“See yu later, kid,” they’d say with a wave and a puff of smoke coming out their mouths.
“Ok, see ya!”
But, I doubt we’ll see such trucks, or such men, ever again.
Outside Kenosha, Wisconsin. (generalized hdr technique from a single jpg). Created for the Dictionary of Image pool.
Old shop in Hawes, Wensleydale selling lovely old chimneys etc.
I used to watch a lot of the antique road show programmes and always recall when they popped into this shop, the owner declined to be on camera. . . . .hmmmmmm
shop in the antique market beijing
Västerbyn in Rengsjö, a cluster timber house from the 1500's. The houses stand on its original site, is beautifully decorated inside, as was in the old Hälsingland farms.
Upload for Window Wednesday.
No invites please
At Sundays antique show
Happy Saturday my friends
the colors of this morning reminded me of an antique landscape painting.
sharing to see if you all think so too.
Slide Rock State Park in Sedona, Arizona
Parked in the Apple Packing Shed built by Frank Pendley
I've been meaning to photograph this antique billboard ever since I first notices it a couple months ago. I finally found the time to stop by it today.
Here’s one from the archives. I’m transitioning from Aperture to Lightroom so I’m trying to learn new software right now. Yikes, there’s so much to learn!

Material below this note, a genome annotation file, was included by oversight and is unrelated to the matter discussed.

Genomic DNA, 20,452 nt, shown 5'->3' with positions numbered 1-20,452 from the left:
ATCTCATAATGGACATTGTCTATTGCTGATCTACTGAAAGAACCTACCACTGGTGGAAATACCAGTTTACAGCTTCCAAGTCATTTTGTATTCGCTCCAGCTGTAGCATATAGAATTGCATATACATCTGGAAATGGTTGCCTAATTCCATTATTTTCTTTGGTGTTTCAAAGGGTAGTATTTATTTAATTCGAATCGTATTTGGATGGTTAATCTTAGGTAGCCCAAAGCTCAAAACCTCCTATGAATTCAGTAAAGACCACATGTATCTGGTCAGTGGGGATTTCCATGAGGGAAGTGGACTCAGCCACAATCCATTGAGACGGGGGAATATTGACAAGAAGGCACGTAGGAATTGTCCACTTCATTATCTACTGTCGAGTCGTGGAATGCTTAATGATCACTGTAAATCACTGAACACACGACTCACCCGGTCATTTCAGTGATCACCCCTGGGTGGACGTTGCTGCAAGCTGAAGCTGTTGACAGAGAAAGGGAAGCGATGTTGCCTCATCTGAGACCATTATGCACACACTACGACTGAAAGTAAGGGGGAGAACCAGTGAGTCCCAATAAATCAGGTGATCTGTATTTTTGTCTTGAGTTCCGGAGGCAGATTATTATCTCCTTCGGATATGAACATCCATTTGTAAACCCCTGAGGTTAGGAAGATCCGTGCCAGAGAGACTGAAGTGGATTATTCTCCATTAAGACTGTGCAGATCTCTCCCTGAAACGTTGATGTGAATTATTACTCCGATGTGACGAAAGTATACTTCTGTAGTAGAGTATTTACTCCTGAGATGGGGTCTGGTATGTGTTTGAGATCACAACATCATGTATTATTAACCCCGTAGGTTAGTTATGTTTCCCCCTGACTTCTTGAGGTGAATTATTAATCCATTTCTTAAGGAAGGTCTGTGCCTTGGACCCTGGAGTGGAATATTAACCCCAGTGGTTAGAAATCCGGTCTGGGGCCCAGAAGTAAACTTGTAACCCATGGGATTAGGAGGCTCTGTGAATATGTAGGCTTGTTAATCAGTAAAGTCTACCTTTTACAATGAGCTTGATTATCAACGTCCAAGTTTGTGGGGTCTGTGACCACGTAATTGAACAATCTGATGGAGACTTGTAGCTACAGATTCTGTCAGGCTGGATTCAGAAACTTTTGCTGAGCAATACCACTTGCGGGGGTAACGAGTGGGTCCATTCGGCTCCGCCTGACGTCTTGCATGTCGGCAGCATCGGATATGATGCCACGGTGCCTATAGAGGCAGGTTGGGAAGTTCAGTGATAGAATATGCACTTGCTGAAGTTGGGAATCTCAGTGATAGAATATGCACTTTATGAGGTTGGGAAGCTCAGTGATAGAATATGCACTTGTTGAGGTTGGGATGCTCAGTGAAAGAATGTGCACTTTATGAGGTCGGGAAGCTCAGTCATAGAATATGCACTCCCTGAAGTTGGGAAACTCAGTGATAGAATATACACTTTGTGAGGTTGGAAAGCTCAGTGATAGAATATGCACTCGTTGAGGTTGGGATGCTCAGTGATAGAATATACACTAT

The slow progress of a doll.
This is my little Jo, modelling the custom's dress.
Many layers of cotton battiste and voile, tea stainned, with antique trimings and pintucks galore!
This image was taken by me at the Kaufman museum in Newton, Kansas. It is from a 1.5 acre working Mennonite Farm dated in the 1870's. This windmill still works.
Image was processed by Stephen Gum.
Thanks Stephen. I really like the processing.
the sunlight on the old grasses, left over from last summer (timothy and fescue mostly) had them shining like gold on Saturday afternoon :)
My neighbor has sold house, can't take this with her, would give to me but afraid to move it- love it anyway! Came from an old ranch in Reno.
(So this antique shop has an old fashion Ice Cream Parlor inside...I'll have to go in next time!)
No invites please,
I will be late tonight for comments, of to see my grand children:-)))
This is an antique from my collection and it is displayed in our kitchen
bay window, that my reflection there. this is were we keep our orchids
African violets and other flower.
Please view large
Picnic antique mirror